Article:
The answer was, of course, found with the Red Hot Chili Peppers song ‘Give It Away‘! Not only do they  know that sharing the code makes everyone wiser: “Realize I don’t want to be a miser;
Confide with sly you’ll be the wiser”, but they know that this practice is crucial to working Agile:
Lucky me swimmin’ in my ability
Dancin’ down on life with agility

Continuous Integration with Bruce Springsteen

Of course, you can’t have collective ownership without a good Continuous Integration system. This one is easy, ’cause that code is ‘Born to Run’!

Customer Tests with Led Zeppelin

Working closely with your customer is the best way to ensure that you’re building the right thing. And having the customer closely involved with defining the acceptance test is the answer to avoiding the dreaded ‘Communication Breakdown’ that has left so many project is shambles:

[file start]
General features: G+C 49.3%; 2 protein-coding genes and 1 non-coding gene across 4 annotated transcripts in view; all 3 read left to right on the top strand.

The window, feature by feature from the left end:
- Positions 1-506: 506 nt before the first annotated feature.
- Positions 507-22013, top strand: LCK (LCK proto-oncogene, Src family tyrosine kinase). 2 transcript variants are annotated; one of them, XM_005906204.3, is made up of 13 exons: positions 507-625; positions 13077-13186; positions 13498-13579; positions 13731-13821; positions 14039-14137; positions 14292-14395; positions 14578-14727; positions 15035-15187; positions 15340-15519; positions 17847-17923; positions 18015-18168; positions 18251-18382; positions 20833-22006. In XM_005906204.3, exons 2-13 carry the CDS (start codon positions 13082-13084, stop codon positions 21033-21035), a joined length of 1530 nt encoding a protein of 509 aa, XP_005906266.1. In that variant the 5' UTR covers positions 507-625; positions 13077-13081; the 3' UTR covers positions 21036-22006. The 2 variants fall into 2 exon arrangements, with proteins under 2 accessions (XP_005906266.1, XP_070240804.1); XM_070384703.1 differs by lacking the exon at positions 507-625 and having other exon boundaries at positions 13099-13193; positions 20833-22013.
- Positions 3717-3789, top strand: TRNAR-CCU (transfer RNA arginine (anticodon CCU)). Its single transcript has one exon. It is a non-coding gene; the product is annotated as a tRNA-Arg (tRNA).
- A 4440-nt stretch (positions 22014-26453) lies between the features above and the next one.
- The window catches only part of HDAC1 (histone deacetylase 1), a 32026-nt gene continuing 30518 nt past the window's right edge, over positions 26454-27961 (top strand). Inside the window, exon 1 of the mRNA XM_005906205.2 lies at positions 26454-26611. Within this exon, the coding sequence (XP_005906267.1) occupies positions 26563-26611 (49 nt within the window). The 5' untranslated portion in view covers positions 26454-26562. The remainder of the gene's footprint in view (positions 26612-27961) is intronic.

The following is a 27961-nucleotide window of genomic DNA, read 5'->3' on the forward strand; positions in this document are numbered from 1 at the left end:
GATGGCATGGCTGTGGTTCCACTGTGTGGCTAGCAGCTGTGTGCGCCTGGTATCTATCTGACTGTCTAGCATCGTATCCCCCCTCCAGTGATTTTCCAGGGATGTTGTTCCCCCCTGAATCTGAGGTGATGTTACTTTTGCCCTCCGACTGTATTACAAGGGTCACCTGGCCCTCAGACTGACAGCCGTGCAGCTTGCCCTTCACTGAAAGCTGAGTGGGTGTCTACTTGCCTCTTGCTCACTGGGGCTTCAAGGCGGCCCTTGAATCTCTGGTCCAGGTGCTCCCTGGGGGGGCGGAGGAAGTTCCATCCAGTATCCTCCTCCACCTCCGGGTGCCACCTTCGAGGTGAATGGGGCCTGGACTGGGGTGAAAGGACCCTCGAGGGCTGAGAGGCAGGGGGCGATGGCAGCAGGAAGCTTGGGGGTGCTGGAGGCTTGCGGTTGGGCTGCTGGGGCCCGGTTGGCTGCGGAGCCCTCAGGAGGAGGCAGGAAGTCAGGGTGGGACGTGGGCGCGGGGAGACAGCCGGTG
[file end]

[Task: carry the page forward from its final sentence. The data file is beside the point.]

Communication breakdown, it’s always the same
Havin’ a nervous breakdown, a-drive me insane

Sustainable Pace with Queen

People who know me know I can’t resist a good Queen song. This one emphasises precisely the opposite of what we want, but a negative test case can be very effective at communicating the desired functionality, can’t it? With ‘The Show Must Go On‘, we are confronted with all the dysfuction we find when teams push too hard to deliver impossible projects. Working in empty offices after everyone else has gone home, trying to find that last bug before it’s ready for production:
Empty spaces – what are we living for
Abandoned places – I guess we know the score
On and on, does anybody know what we are looking for…
The classical heroic programmer, working as an unsung (until now!) hero:
Another hero, another mindless crime
Behind the curtain, in the pantomime
Hold the line, does anybody want to take it anymore
 
And that’s it, for this post. I really wanted to get into the XP Metaphor practice as well, but it ended up with me getting headaches trying to understand the hidden meanings of songs like Stairway to Heaven, and Hotel California. Better not go there…